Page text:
Question #1 asks about your citizenship status — only citizens and permanent residents can qualify for Pre-Check. The official reason for that policy is not one I could track down, but let’s just say, like most things in the U.S., Pre-Check is a privilege reserved for those with documentation.
Questions #2–5 ask about prior arrests or other involvement with the criminal justice system. The TSA, on their website, provides a long list of criminal activity that would disqualify a person from participating in Pre-Check, presumably on the grounds that past criminal activity predicts future violence — aboard airplanes, and anywhere else.
Question #6 asks whether you’ve ever been committed to psychiatric care — which means that, to the TSA, commitment to psychiatric care also predicts future violence.
When I got to Question #6 during my exam, I felt both a sense of dread and a sense of familiarity. The question felt familiar because, after all, I’ve taken the bar exam, with its intrusive and alienating mental health questions. But I also felt dread, a strange tickling on the back of my neck, that my horrible secret would get out — yes, I have a mental illness, and Question #6 reminds me that, in the eyes of my own government, this makes me abnormal — and a hair’s breadth away from being considered a violent threat.
Question #6, the questions like it on the bar exam, and the questions like it on gun permit applications, tell PPDs something like this: If you weren’t here, there would have been no Newtown. No Columbine. All of the violent headlines would disappear with you, if you would just go away.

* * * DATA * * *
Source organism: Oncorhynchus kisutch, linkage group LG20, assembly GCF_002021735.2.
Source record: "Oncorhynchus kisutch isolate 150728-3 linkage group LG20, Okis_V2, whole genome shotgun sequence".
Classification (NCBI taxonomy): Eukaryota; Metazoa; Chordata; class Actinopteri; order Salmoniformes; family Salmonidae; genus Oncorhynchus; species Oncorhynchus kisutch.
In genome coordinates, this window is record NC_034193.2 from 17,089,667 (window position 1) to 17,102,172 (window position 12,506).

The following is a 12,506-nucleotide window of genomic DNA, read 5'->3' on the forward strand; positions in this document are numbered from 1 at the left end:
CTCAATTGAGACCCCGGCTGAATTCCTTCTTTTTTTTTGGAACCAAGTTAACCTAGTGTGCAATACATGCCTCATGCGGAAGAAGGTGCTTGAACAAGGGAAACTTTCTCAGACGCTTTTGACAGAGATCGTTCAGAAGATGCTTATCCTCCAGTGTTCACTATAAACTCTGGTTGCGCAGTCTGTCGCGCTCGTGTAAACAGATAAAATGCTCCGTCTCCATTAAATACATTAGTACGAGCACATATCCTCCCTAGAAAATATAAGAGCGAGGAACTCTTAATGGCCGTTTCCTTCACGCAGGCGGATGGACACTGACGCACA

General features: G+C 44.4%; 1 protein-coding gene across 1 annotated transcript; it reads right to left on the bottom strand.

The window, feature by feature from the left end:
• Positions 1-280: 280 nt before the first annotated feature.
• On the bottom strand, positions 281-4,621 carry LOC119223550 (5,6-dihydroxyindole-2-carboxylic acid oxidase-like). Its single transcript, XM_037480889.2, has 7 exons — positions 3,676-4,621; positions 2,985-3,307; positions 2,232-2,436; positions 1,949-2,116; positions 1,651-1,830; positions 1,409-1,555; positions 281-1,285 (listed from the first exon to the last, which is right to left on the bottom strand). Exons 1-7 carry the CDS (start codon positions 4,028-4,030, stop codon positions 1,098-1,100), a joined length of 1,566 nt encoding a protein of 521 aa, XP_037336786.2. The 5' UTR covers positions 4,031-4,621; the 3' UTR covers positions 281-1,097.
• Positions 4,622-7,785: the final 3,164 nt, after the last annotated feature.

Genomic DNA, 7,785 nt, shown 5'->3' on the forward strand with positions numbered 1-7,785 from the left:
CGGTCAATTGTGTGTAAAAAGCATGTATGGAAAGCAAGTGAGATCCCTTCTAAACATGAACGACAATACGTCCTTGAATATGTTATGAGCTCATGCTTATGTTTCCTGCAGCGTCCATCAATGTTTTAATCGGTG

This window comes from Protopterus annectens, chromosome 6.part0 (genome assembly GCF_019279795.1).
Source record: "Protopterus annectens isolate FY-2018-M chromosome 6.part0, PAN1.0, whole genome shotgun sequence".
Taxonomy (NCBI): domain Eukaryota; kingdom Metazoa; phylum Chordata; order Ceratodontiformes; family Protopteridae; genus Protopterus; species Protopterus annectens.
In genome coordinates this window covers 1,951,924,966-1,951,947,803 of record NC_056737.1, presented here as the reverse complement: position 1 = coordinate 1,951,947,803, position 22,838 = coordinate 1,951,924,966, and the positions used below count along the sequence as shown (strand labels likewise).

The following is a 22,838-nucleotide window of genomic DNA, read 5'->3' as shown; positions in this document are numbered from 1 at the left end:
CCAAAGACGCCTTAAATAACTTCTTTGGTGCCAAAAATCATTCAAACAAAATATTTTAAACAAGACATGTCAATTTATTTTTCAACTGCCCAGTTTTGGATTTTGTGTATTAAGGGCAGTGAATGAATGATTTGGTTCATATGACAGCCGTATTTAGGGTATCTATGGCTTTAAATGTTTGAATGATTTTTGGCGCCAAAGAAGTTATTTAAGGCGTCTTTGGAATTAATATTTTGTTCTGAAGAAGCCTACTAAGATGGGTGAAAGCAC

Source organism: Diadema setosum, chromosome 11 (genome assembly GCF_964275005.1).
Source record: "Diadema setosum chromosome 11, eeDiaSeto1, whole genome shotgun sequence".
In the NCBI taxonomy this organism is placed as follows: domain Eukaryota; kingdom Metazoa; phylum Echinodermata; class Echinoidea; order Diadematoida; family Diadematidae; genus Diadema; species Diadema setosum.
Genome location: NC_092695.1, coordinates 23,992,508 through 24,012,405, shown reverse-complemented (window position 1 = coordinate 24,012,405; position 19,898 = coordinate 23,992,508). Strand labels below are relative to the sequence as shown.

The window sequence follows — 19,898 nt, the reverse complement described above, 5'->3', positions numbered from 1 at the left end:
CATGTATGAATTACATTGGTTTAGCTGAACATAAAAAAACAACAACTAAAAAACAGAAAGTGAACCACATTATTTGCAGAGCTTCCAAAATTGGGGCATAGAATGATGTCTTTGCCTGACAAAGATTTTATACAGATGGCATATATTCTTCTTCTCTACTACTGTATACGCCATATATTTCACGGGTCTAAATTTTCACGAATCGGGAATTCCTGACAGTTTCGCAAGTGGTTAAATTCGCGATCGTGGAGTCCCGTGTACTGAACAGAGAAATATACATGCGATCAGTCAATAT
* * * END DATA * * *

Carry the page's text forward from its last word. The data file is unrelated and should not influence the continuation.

And how does that question affect people who aren’t PPDs and have no contact with them? It confirms these irrational fears and beliefs. After all, the screening question wouldn’t be there if it weren’t keeping the bad guys out.
To be a scapegoat means that others place unfair blame upon you, that you take on the sins of others. Dumping blame on a scapegoat provides a small measure of peace: If we can just keep them at bay, we’ll be safe.
We — people, pundits, and politicians on the left and the right — often place blame on PPDs for our society’s most vicious tendencies. Even politicians on the left are pushing for mental health screening as a solution for gun violence. On the right, the chant is no longer just “guns don’t kill people; people kill people”; it is “homicidal maniacs” kill people (to quote Wayne LaPierre of the NRA).
But LaPierre is so very wrong.
Let’s take a quick look at the numbers. According to the CDC, in 2013, a total of 33,636 deaths-by-firearm occurred in the U.S. Furthermore, 84,258 people were injured by firearms. These statistics show that there is a massive amount of gun violence in the United States each year — over 117,000 injuries and deaths in 2013 alone — yet only a tiny portion of this violence can be attributed to media-magnet spree-killings perpetrated by PPDs. We know this, in part, because of those deaths by firearm, only a third were homicides. The rest were accidents and suicides.
Furthermore, the national media tends to ignore multiple firearm murders committed by non-PPDs, often because they are tied to “domestic violence.” And domestic violence, unless it is committed by a professional athlete, isn’t newsworthy.